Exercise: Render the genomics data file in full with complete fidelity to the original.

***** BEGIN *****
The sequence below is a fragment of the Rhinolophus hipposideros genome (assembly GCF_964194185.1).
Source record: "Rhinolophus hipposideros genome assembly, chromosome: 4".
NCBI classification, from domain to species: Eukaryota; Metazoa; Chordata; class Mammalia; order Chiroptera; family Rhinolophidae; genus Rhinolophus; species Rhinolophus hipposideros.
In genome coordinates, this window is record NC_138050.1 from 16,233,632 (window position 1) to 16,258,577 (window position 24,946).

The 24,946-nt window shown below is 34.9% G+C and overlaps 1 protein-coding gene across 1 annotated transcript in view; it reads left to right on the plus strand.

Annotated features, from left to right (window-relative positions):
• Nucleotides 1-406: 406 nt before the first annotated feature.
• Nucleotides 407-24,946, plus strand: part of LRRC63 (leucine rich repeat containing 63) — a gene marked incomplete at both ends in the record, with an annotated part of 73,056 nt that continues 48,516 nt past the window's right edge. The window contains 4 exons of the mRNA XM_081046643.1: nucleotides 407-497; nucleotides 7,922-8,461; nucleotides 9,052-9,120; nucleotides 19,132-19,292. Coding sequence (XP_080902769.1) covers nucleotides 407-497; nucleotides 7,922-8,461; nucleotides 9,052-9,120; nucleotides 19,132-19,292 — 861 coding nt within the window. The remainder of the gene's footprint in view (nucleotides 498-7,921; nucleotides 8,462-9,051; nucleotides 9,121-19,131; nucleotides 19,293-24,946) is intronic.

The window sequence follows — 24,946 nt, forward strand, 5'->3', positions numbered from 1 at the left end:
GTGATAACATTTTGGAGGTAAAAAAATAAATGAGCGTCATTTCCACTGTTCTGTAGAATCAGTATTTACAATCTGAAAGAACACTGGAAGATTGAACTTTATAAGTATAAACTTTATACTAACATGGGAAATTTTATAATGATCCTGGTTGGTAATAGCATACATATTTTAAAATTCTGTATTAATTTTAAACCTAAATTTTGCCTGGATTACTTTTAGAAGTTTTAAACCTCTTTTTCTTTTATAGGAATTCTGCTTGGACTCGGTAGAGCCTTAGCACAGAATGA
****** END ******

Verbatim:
The sequence below is a fragment of the Rhinolophus hipposideros genome (assembly GCF_964194185.1).
Source record: "Rhinolophus hipposideros genome assembly, chromosome: 4".
NCBI classification, from domain to species: Eukaryota; Metazoa; Chordata; class Mammalia; order Chiroptera; family Rhinolophidae; genus Rhinolophus; species Rhinolophus hipposideros.
In genome coordinates, this window is record NC_138050.1 from 16,233,632 (window position 1) to 16,258,577 (window position 24,946).

The 24,946-nt window shown below is 34.9% G+C and overlaps 1 protein-coding gene across 1 annotated transcript in view; it reads left to right on the plus strand.

Annotated features, from left to right (window-relative positions):
• Nucleotides 1-406: 406 nt before the first annotated feature.
• Nucleotides 407-24,946, plus strand: part of LRRC63 (leucine rich repeat containing 63) — a gene marked incomplete at both ends in the record, with an annotated part of 73,056 nt that continues 48,516 nt past the window's right edge. The window contains 4 exons of the mRNA XM_081046643.1: nucleotides 407-497; nucleotides 7,922-8,461; nucleotides 9,052-9,120; nucleotides 19,132-19,292. Coding sequence (XP_080902769.1) covers nucleotides 407-497; nucleotides 7,922-8,461; nucleotides 9,052-9,120; nucleotides 19,132-19,292 — 861 coding nt within the window. The remainder of the gene's footprint in view (nucleotides 498-7,921; nucleotides 8,462-9,051; nucleotides 9,121-19,131; nucleotides 19,293-24,946) is intronic.

The window sequence follows — 24,946 nt, forward strand, 5'->3', positions numbered from 1 at the left end:
GTGATAACATTTTGGAGGTAAAAAAATAAATGAGCGTCATTTCCACTGTTCTGTAGAATCAGTATTTACAATCTGAAAGAACACTGGAAGATTGAACTTTATAAGTATAAACTTTATACTAACATGGGAAATTTTATAATGATCCTGGTTGGTAATAGCATACATATTTTAAAATTCTGTATTAATTTTAAACCTAAATTTTGCCTGGATTACTTTTAGAAGTTTTAAACCTCTTTTTCTTTTATAGGAATTCTGCTTGGACTCGGTAGAGCCTTAGCACAGAATGA